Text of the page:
Tim Ribich April 18th, 2009 07:43 AM

Hi Bill,

Great info-- thanks much. Your advice to:


Originally Posted by Bill Davis (Post 1106540)
Do a web search under Nature sound recording and the mics from Audio Technica and Sennheiser might be a good place to start.

has produced some great resources. I'm willing to make an investment in quality gear, it's just that my usual method is to get my feet wet for perhaps a few hundred bucks, then if things work out well upgrade from there.

Tim Ribich April 18th, 2009 07:51 AM


Originally Posted by Paul R Johnson (Post 1107202)
If you are a real cheapskate, then you can even make your own windshield housing for peanuts.

Hi Paul,

I have to admire your outside-the-box ideas here.

As I posted to Bill, my usual approach is get started with a simple system then upgrade from there if it seems worthwhile. But hey, I do have an old 10 foot C-Band satellite disn here. I could mount that sucker in the back of a pickup and use that! :-)

But seriously, I too find that often various types of hand made systems can often get the job done just as effectively and at much less cost than much more expensive manufactured ones. I'll keep your advice in mind.

Graham Bernard April 18th, 2009 09:29 AM

About 30 years ago I built one of these paras out of a plastic camping salad bowl. Stuck a mic at the focal point which was kept inplace by a 1/4" wire stanchion that led into a handle . .. must dig it out again .. total cost? about 3 quid . .

Oh yeah, got sounds deep into the Kalahari bush, way further than I was prepared to do on foot .. oh yes!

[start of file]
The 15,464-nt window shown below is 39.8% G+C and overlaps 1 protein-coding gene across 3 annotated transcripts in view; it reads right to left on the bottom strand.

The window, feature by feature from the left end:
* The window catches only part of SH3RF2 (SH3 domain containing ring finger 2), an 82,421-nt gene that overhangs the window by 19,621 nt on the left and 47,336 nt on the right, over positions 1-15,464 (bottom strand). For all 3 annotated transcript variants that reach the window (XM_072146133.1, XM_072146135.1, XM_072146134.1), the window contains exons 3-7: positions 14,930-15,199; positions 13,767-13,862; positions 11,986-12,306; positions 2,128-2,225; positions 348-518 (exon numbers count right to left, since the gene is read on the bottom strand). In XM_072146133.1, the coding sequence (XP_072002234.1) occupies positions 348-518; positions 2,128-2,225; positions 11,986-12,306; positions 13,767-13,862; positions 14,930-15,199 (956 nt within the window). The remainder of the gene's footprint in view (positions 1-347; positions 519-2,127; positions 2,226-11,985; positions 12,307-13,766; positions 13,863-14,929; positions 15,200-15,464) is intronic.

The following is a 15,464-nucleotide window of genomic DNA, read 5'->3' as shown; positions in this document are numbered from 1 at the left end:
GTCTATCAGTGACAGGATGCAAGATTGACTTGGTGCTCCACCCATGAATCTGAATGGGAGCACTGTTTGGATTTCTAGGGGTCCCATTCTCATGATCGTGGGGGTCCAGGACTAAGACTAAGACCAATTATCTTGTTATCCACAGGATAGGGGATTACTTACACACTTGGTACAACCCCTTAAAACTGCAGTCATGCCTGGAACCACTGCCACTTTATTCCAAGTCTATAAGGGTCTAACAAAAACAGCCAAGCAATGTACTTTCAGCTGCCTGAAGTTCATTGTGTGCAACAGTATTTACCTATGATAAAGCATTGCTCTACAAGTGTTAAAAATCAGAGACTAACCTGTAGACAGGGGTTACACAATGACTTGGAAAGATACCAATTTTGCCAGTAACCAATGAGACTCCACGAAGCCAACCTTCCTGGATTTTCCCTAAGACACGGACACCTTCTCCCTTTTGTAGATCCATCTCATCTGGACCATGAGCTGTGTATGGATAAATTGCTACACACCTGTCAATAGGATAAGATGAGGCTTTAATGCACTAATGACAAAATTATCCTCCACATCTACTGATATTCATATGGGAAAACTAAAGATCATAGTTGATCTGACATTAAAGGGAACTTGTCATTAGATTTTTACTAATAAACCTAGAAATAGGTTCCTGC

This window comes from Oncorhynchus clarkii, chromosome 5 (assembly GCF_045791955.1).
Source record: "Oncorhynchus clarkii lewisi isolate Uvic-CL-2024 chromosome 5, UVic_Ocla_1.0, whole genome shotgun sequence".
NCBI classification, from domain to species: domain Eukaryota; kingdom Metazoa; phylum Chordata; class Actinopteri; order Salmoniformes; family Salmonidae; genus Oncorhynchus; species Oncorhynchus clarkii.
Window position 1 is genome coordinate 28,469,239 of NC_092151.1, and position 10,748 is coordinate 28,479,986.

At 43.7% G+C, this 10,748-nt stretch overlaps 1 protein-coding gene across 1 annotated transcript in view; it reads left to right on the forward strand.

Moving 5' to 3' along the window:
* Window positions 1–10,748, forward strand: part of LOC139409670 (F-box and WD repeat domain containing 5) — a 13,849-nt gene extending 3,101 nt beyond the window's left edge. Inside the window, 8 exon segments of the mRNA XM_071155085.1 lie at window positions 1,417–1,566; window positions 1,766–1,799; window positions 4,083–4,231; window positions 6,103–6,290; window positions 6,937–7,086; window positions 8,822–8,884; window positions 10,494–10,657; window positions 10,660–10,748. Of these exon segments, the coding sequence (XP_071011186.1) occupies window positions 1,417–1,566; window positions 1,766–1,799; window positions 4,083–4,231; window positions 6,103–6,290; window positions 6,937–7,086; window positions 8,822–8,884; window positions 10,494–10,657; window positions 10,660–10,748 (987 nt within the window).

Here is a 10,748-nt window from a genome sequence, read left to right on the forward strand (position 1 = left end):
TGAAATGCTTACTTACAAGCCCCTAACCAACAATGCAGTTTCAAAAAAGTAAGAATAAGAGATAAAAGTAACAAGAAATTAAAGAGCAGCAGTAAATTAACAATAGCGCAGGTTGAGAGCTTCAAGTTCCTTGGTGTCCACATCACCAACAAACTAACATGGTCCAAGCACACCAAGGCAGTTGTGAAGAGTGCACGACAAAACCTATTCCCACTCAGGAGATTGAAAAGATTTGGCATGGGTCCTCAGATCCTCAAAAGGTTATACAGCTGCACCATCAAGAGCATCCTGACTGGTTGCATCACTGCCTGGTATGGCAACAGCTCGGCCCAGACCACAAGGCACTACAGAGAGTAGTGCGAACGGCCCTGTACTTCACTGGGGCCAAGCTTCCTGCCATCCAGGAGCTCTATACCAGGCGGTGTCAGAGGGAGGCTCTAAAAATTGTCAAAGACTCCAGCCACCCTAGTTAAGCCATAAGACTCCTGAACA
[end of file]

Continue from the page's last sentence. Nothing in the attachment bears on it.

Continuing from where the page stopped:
Galen Rath April 18th, 2009 01:47 PM

Parabolic reflectors from one of my favorite sources since 1965:

Large Parabolic Reflectors - Science Gifts - Edmund Scientific

But I read that mics using reflectors like this have poor sound--good only for picking up grunts at football games. Would like to hear better news.

Dan Brockett April 18th, 2009 03:06 PM


Lowest possible cost suggests stock. Have you considered Download Sound Effects | SoundDogs.com ? I would only go through the trouble of recording ambient if there were something unique and one of a kind about the sound. From everything you describe, it sounds like typical mountain ambient beds, there are thousands of them available, recorded by top pros with the best gear for very little money on-line.

If you need something special, I would go for it but if it is just typical ambient, I would use stock.


John Willett April 18th, 2009 05:04 PM

You will find the website of the Wildlife Sound Recording Society very useful.

Hanno di Rosa April 18th, 2009 05:25 PM

for another approach I can recommend these: SOUNDMAN

I use these for ambience recording, they can be worn inside the ears and as such act as "Kunstkopf" mics and give a very realistic ambient recording, the total opposite of parabolic sound....

Mark Boyer April 18th, 2009 09:08 PM

I built a pro quality parabolic microphone using a 22 inch dish and it works great for birds with a higher pitched songs. Recording bass is a bit more difficult with the parabolic mic.

I suggest a med to long high quality shotgun a good recorder and a set of headphones. Make sure you have Rycote style fur covering for any wind.

I use a Sennheiser MKH 416 and a Fostex FR-2LE Field Recorder.

Gary Nattrass April 19th, 2009 01:46 PM

Sennheiser 816 is the usual mic for wildlife recording, and a lot of time and patience.

A good friend of mine Chris Watson is one of the best in the world and his web site is here:| Chris Watson |

Hanno di Rosa April 19th, 2009 04:21 PM

This is one of my favourite threads so far: lots of good links and good information.

Chad Johnson April 19th, 2009 08:59 PM

I think your zoom, with the gain set to "High" would be good enough for your needs. Best to do it when there's no wind. If you have a bass rolloff even better. You can do that in post though too.

Get as close as you can. Use headphones. Set the unit down or put on a tripod. Handling noise is bad.

Good luck!